No objections had been raised about the process until the announcement was made, he noted.



The job losses were "deeply regrettable", he said, but said Bombardier had enjoyed huge success and was "not a company that needs propping up".



While the option of starting again from scratch with Thameslink was available to him, he added, it was not an option he was considering.



"My judgment is, that with billions of pounds of taxpayers' money already committed, and a series of other projects dependent upon it, and the long-time delays, that would not be appropriate in this case."



In July, Mr Hammond and Business Secretary Vince Cable wrote to the Prime Minister expressing concerns that UK firms were losing out on procurement.



They said there was "a perception that other EU countries appear to manage their public procurement processes with a sharper focus on domestic supply than we have hitherto".



Mr Cameron has now agreed to include an examination of the issue as part of the Government's growth review, he told MPs.









A delegation of more than 200 Bombardier workers, Derby councillors and local business leaders will travel on a specially commissioned Bombardier-built train from the East Midlands to London today to press the Government to change its decision.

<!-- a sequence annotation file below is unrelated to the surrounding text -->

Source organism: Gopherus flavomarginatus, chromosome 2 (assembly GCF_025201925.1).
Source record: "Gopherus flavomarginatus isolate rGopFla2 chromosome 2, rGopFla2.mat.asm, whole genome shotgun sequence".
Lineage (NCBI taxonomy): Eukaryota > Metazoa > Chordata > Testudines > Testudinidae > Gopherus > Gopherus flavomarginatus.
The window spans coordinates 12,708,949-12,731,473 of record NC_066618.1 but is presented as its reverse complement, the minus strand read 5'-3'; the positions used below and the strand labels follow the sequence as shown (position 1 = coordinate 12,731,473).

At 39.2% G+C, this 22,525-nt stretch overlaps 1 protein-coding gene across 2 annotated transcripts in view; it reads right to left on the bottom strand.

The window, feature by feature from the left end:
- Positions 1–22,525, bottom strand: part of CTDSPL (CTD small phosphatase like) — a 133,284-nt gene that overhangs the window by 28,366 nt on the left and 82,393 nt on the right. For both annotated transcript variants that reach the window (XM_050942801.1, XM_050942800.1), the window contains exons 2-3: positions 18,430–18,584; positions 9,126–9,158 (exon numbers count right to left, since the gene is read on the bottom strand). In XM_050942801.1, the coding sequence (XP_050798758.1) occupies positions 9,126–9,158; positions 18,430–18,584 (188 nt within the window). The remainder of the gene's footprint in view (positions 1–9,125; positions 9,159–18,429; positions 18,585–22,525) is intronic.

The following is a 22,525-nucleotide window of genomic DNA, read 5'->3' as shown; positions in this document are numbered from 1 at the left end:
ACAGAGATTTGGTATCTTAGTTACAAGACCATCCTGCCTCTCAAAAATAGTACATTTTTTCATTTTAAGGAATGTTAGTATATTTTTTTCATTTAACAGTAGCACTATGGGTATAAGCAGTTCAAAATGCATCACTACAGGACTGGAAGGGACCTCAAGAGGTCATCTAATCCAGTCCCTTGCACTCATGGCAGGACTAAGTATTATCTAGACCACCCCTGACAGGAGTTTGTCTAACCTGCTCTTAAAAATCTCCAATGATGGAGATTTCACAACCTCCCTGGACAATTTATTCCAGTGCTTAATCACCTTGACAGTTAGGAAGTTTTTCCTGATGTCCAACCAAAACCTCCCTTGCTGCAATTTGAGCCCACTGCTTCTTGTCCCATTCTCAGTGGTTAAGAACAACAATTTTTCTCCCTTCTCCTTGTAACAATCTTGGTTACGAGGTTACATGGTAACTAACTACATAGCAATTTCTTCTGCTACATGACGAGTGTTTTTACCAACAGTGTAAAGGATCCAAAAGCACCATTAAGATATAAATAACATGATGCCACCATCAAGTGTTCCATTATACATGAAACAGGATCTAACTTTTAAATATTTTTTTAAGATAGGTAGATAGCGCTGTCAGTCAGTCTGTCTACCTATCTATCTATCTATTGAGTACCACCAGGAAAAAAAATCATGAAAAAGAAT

The East Midlands train, called Spirit of Derby, will travel from Derby to St Pancras, carrying union officials, workers and Conservative, Labour and Liberal Democrat councillors.



Among them was Mr Hickson who told BBC Radio 4's The World at One: "They did not take account of all the people that will potentially be made redundant and all the businesses that will close down as a result of this decision.



"It clearly can't be the best value if the UK is going to spend, on our reckoning, between £150 million and £200 million a year paying out benefits to people losing their jobs."



The Government's response had been "pitiful", he said.



"I do not think they have grasped the widespread anger in the city and in the country as a whole that this is the last train manufacturing company in the country and that if it goes, as it may well do if they do not revisit this decision, in the future every train, every tram, every underground train will have to be imported. That can't be right."



Prime Minister David Cameron blamed the previous Labour administration, which set up the contract process, for the situation.



"I want to do everything I can to help Bombardier, which is an excellent company," he said at Commons question time in response to Heather Wheeler, the Conservative MP for South Derbyshire.



"But before people shout from the party opposite let me just remind them: this procurement process was designed and initiated by the previous government.



"It is their responsibility."



The Labour rail minister at that time, Tom Harris, was among committee members questioning Mr Hammond - as the Secretary of State pointed out when he asked if he wanted to reverse the decision.



"I wish that time machine was accessible to me," Mr Harris wrote on Twitter, in reference to the question he posed to Mr Hammond.

PA